Starfest: Deep Space Shrine

By Ned Morgan

Grey County’s Starfest – North York Astronomical Association’s annual astronomy conference – ranks as one of the world’s top-ten “dark sky” events.

Photo courtesy NYAA/Malcolm Park.
Photo courtesy NYAA/Malcolm Park.

Though full of booths, talks, activities and workshops, it is as much a camp-out as a conference; River Place Park, the campground taken over for one long weekend every August by the NYAA, boasts a shining multitude of RVs and tents and a massed army of astronomical hardware pointed skyward. This is a dark-sky star party where white lights are banned and star-gazers, astronomers and astro-photographers congregate during one of the optimum times of year to observe deep space.

NYAA President Malcolm Park waxes eloquent on why this time of year is ideal (apart from the obvious warm-weather advantage for camping out under the stars). “If you look to the south,” he says, “that’s where the most deep-sky objects are found. You can see the thickness and depth in the Milky Way – if you imagine our galaxy as a massive spiral with a central core, that would be it. So we’re in an outer arm looking in towards the centre. The constellation Sagittarius almost looks like a teapot, with the Milky Way rising like steam out of the teapot. And there are nebulae, globular clusters, and multi-coloured stars that abound there that we can take pictures of – only at this time of year.”

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The Milky Way above the Starfest campground. Photo courtesy NYAA/Malcolm Park.
The Milky Way above the Starfest campground. Photo courtesy NYAA/Malcolm Park.


Timelapse video of last year’s Starfest by Malcolm Park.

Before nightfall, the multitudes milling around the main tent between presentations talk about plenty of matters astronomical but also about the enemy, the great spoiler in the sky: clouds. There could be cloud cover coming from the west after midnight, says a weather report. It’s almost dark; high time to hunker down for some no-nonsense observing and imaging.

Rosette Nebula. Photo by David A. Dev at Starfest, 2011. Courtesy Starfest Facebook page.
Rosette Nebula. Photo by David A. Dev at Starfest, 2011. Courtesy Starfest Facebook page.

Jim Kendrick from Toronto waits for dusk to gather surrounded by a gleaming arsenal of expensive-looking telescopic apparatuses. He says he’ll be shooting the globular cluster M13 tonight, which is in the constellation Hercules. As Kendrick explains, most of the people observing and taking photos here tonight are using optics that not so long ago only NASA had access to.

Jim Kendrick's hardware. MATTHEW ROSS PHOTO.
Jim Kendrick’s hardware. MATTHEW ROSS PHOTO.

As darkness falls we catch a short chat with Malcolm Park before he retreats into his observation tent. Park’s day job is at a bank in Toronto. “My interest in astronomy was rekindled in my forties,” he says. “I was looking for a hobby and I bought a small, inexpensive telescope. And it evolved into astrophotography …. What we’re taking pictures of tonight will be the same things you’d see on NASA websites, in the Hubble Image Gallery. The difference is that the Hubble [Space Telescope] is in a better place and is a higher-tech instrument, but at the end of the day, we can see the same things.”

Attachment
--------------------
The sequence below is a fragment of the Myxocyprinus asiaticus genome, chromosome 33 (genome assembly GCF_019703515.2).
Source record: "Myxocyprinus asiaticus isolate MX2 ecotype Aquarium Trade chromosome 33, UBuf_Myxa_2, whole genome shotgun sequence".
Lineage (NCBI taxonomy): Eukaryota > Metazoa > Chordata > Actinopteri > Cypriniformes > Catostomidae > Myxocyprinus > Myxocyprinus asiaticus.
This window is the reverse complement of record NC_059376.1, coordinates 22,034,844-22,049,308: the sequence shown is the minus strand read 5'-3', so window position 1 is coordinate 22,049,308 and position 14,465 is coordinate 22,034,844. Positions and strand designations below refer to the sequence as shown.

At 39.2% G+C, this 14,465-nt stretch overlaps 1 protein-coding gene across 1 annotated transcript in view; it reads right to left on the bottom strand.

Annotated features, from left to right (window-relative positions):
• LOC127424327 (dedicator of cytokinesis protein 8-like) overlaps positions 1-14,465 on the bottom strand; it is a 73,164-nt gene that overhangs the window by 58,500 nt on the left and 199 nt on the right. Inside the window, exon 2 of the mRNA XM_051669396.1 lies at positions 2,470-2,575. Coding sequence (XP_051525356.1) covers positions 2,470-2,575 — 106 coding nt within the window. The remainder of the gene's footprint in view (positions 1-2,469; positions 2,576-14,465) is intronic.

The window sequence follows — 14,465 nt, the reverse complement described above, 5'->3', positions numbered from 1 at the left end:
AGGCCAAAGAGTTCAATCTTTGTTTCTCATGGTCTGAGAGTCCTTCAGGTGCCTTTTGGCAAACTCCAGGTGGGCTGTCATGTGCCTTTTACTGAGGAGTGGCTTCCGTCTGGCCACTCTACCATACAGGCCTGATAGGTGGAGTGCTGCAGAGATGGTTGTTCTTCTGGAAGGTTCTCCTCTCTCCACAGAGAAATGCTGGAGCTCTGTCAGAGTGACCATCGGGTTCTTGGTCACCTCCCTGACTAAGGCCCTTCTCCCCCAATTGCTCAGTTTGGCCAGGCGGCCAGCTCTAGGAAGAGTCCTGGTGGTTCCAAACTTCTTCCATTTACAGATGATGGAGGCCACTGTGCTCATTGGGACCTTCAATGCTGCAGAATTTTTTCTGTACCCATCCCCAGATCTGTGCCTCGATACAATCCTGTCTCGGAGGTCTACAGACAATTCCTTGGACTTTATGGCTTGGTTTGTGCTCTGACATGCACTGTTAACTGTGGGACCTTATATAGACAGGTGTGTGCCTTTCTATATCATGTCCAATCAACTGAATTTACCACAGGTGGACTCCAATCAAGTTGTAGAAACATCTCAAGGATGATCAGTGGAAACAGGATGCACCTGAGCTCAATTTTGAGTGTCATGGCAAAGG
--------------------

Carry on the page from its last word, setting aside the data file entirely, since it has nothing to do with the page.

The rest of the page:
Park plans to observe and shoot the so-called Cigar Galaxy tonight, as well as the Dumbbell and Veil Nebulae. Park adds that anyone can observe deep space objects with mere binoculars. “In the Orion constellation there are three stars in the belt and a sword hanging below. The middle star of the sword is not a star – it’s a nebula. If you get a pair of good binoculars, when Orion comes up – which tonight would be about 4:30 in the morning – you’ll find there’s this diffuse, gassy, black and white smudginess all around it, and that’s a nebula.”

Mosaic of the Orion Nebula taken by the Hubble Space Telescope. Courtesy Wikimedia Commons.
Mosaic of the Orion Nebula taken by the Hubble Space Telescope. Courtesy Wikimedia Commons.

Light pollution is a growing problem for events such as Starfest that lie relatively close to major urban centres. “Light pollution is an issue that needs to be addressed as much as air pollution or noise pollution,” says Park. “It’s so easy to deal with light pollution, if people were just educated on what they’re missing. Unfortunately, over time people have forgotten.” Full-cutoff lighting – where a shade forces the beams of outdoor lights down so they don’t pollute upward – is a regulation that Park and others we spoke to at Starfest argued passionately for. Starfest is not inside a dark sky preserve with outdoor lighting bylaws, though there’s one not too far away near Lion’s Head, and at Torrance Barrens in Muskoka and Gordon’s Park on Manitoulin Island. “These places have recognized the tourism value of dark-sky places,” says Park. “Look around: there are 800 people here, simply marveling at the universe.”

Starfest happens August 8-11. Speakers at this year’s Starfest include NASA Scientist Emeritus Fred Espenak. Starfest is a camping weekend; day trippers are discouraged. Overall attendance fee is not reduced for short stays. Walk-ups are fine, and people can register onsite. Membership in NYAA is not required. Serviced camping sites are usually all taken by July, but tent sites are available. During nighttime observing and imaging, white lights are banned. Astronomers use dark-sky-friendly faint red lights to move around. The program attends to the needs of all levels, including beginners.

Check out Grey County’s Summer bucket list here.

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